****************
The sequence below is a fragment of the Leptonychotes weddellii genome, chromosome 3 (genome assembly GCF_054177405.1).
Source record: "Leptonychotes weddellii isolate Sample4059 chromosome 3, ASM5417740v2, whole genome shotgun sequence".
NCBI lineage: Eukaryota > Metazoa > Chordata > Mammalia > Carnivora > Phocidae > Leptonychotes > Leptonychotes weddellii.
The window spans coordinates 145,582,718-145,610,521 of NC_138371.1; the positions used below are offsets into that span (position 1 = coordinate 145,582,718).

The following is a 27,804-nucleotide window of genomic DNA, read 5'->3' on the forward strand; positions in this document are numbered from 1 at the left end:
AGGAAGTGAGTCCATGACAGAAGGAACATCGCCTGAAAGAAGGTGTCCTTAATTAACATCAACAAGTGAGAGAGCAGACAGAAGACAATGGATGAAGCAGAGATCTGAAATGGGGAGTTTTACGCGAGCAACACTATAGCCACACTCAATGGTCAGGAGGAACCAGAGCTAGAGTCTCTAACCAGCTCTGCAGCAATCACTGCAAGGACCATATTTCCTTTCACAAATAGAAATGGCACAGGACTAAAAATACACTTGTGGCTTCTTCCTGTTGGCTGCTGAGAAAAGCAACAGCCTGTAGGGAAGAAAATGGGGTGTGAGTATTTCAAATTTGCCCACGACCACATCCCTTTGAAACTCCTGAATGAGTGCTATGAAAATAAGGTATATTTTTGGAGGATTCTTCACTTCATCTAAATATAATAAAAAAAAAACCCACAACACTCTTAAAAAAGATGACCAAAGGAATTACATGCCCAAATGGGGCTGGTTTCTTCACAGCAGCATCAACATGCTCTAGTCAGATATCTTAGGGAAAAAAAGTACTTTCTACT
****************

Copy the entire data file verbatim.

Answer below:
The sequence below is a fragment of the Leptonychotes weddellii genome, chromosome 3 (genome assembly GCF_054177405.1).
Source record: "Leptonychotes weddellii isolate Sample4059 chromosome 3, ASM5417740v2, whole genome shotgun sequence".
NCBI lineage: Eukaryota > Metazoa > Chordata > Mammalia > Carnivora > Phocidae > Leptonychotes > Leptonychotes weddellii.
The window spans coordinates 145,582,718-145,610,521 of NC_138371.1; the positions used below are offsets into that span (position 1 = coordinate 145,582,718).

The following is a 27,804-nucleotide window of genomic DNA, read 5'->3' on the forward strand; positions in this document are numbered from 1 at the left end:
AGGAAGTGAGTCCATGACAGAAGGAACATCGCCTGAAAGAAGGTGTCCTTAATTAACATCAACAAGTGAGAGAGCAGACAGAAGACAATGGATGAAGCAGAGATCTGAAATGGGGAGTTTTACGCGAGCAACACTATAGCCACACTCAATGGTCAGGAGGAACCAGAGCTAGAGTCTCTAACCAGCTCTGCAGCAATCACTGCAAGGACCATATTTCCTTTCACAAATAGAAATGGCACAGGACTAAAAATACACTTGTGGCTTCTTCCTGTTGGCTGCTGAGAAAAGCAACAGCCTGTAGGGAAGAAAATGGGGTGTGAGTATTTCAAATTTGCCCACGACCACATCCCTTTGAAACTCCTGAATGAGTGCTATGAAAATAAGGTATATTTTTGGAGGATTCTTCACTTCATCTAAATATAATAAAAAAAAAACCCACAACACTCTTAAAAAAGATGACCAAAGGAATTACATGCCCAAATGGGGCTGGTTTCTTCACAGCAGCATCAACATGCTCTAGTCAGATATCTTAGGGAAAAAAAGTACTTTCTACT